The dangers of hemilithotomy positioning on traction tables: Case report of a well-leg drop foot after contralateral femoral nailing

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Abstract

Background: Postoperative contralateral morbidities after fracture fixation surgery by hemilithotomy positioning on traction table is uncommon. We'd report a case of unexpected common peroneal nerve palsy developed on the contralateral side manifesting with drop foot after a common orthopedic femoral nailing. Case report: A 28-year-old female sustained an unusual common peroneal nerve palsy manifesting contralateral drop foot after prolonged femoral nailing. Although the initial presentations were similar to the notorious well-leg compartment syndrome, a benign course with complete recovery in functions was observed 3 months later. After neurophysiologic exam and review of pertinent literature, this iatrogenic and transient dysfunction was delineated to be position-related neuropraxia. Conclusion: Position adjustment at intervals or complete avoidance of prolonged knee hyperflexion is recommended to prevent contralateral common peroneal nerve morbidity.

Original languageEnglish
Article number18
JournalPatient Safety in Surgery
Volume9
Issue number1
DOIs
Publication statusPublished - 2015 May 14

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Peroneal Nerve
Traction
Thigh
Foot
Leg
Paralysis
Morbidity
Compartment Syndromes
Fracture Fixation
Recovery of Function
Orthopedics
Knee

All Science Journal Classification (ASJC) codes

  • Surgery
  • Orthopedics and Sports Medicine
  • Anesthesiology and Pain Medicine

Cite this

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title = "The dangers of hemilithotomy positioning on traction tables: Case report of a well-leg drop foot after contralateral femoral nailing",
abstract = "Background: Postoperative contralateral morbidities after fracture fixation surgery by hemilithotomy positioning on traction table is uncommon. We'd report a case of unexpected common peroneal nerve palsy developed on the contralateral side manifesting with drop foot after a common orthopedic femoral nailing. Case report: A 28-year-old female sustained an unusual common peroneal nerve palsy manifesting contralateral drop foot after prolonged femoral nailing. Although the initial presentations were similar to the notorious well-leg compartment syndrome, a benign course with complete recovery in functions was observed 3 months later. After neurophysiologic exam and review of pertinent literature, this iatrogenic and transient dysfunction was delineated to be position-related neuropraxia. Conclusion: Position adjustment at intervals or complete avoidance of prolonged knee hyperflexion is recommended to prevent contralateral common peroneal nerve morbidity.",
author = "Hsu, {Kai Lan} and Chang, {Chih Wei} and Lin, {Chii Jeng} and Chang, {Chih Han} and Su, {Wei Ren} and Chen, {Shu Min}",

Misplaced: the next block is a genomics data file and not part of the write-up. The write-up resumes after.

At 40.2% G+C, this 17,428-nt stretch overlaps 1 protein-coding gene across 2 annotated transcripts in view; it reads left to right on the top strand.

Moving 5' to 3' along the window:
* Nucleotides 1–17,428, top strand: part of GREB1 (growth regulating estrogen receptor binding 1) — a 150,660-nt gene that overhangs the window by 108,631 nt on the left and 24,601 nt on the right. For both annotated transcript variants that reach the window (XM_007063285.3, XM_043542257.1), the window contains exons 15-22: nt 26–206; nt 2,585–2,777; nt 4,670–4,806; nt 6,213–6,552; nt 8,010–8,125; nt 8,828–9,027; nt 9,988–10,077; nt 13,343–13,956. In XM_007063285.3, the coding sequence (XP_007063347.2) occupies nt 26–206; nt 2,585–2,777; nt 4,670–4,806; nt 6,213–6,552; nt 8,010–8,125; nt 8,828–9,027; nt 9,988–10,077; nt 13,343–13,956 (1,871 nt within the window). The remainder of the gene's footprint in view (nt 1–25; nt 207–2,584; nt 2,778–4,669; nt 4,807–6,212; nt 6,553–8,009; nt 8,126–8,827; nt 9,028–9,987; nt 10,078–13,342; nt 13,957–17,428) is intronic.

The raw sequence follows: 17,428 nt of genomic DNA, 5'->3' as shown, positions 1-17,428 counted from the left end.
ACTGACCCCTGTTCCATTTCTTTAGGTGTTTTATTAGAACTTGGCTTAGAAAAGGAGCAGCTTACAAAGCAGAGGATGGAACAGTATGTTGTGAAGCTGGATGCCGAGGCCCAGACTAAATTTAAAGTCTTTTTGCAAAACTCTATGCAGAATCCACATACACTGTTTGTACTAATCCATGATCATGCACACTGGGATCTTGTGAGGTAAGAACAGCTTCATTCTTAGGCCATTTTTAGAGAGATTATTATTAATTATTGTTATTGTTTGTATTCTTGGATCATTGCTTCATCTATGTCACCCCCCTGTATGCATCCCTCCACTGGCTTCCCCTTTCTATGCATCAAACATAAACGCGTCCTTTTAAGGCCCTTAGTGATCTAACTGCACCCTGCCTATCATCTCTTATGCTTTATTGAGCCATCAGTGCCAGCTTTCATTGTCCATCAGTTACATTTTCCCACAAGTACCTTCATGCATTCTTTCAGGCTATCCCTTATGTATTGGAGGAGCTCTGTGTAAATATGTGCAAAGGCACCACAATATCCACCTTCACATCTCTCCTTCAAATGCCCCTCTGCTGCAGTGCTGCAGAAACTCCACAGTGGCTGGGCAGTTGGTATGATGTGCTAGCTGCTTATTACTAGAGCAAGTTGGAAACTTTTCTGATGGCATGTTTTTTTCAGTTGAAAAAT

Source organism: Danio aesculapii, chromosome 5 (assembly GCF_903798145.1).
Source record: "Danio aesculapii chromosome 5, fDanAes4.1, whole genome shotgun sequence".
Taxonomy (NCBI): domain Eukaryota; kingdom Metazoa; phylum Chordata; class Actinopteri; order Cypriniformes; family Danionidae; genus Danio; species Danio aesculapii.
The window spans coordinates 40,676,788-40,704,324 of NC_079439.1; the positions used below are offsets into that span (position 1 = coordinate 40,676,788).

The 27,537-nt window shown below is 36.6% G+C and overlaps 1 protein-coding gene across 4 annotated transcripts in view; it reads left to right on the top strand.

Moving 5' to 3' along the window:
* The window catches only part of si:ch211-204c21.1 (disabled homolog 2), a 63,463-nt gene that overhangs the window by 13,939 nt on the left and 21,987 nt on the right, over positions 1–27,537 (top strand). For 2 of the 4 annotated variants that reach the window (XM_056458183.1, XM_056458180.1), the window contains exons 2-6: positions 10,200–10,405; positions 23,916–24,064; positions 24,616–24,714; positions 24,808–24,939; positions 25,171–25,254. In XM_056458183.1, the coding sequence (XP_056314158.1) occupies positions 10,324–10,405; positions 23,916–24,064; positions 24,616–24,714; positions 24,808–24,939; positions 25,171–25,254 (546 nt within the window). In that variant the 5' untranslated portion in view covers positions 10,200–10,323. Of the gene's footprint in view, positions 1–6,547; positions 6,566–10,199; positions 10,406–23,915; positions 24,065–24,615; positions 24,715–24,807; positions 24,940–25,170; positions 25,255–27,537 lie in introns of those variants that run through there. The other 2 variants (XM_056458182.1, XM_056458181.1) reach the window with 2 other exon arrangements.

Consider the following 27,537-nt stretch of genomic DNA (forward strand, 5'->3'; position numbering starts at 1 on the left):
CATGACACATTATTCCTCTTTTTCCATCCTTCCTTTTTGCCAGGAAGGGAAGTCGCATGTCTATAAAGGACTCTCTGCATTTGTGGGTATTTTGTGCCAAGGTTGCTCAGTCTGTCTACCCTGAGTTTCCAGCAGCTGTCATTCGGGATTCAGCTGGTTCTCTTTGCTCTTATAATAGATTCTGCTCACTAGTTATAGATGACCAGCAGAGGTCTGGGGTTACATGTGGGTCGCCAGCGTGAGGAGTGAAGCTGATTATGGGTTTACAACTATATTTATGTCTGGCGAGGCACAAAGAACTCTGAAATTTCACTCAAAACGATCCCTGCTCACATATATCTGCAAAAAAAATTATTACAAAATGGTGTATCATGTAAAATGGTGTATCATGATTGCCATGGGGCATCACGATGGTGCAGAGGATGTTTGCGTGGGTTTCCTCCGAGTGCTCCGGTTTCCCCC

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T1 - The dangers of hemilithotomy positioning on traction tables

T2 - Case report of a well-leg drop foot after contralateral femoral nailing

AU - Hsu, Kai Lan

AU - Chang, Chih Wei

AU - Lin, Chii Jeng

AU - Chang, Chih Han

AU - Su, Wei Ren

AU - Chen, Shu Min

PY - 2015/5/14

Y1 - 2015/5/14

N2 - Background: Postoperative contralateral morbidities after fracture fixation surgery by hemilithotomy positioning on traction table is uncommon. We'd report a case of unexpected common peroneal nerve palsy developed on the contralateral side manifesting with drop foot after a common orthopedic femoral nailing. Case report: A 28-year-old female sustained an unusual common peroneal nerve palsy manifesting contralateral drop foot after prolonged femoral nailing. Although the initial presentations were similar to the notorious well-leg compartment syndrome, a benign course with complete recovery in functions was observed 3 months later. After neurophysiologic exam and review of pertinent literature, this iatrogenic and transient dysfunction was delineated to be position-related neuropraxia. Conclusion: Position adjustment at intervals or complete avoidance of prolonged knee hyperflexion is recommended to prevent contralateral common peroneal nerve morbidity.

AB - Background: Postoperative contralateral morbidities after fracture fixation surgery by hemilithotomy positioning on traction table is uncommon. We'd report a case of unexpected common peroneal nerve palsy developed on the contralateral side manifesting with drop foot after a common orthopedic femoral nailing. Case report: A 28-year-old female sustained an unusual common peroneal nerve palsy manifesting contralateral drop foot after prolonged femoral nailing. Although the initial presentations were similar to the notorious well-leg compartment syndrome, a benign course with complete recovery in functions was observed 3 months later. After neurophysiologic exam and review of pertinent literature, this iatrogenic and transient dysfunction was delineated to be position-related neuropraxia. Conclusion: Position adjustment at intervals or complete avoidance of prolonged knee hyperflexion is recommended to prevent contralateral common peroneal nerve morbidity.

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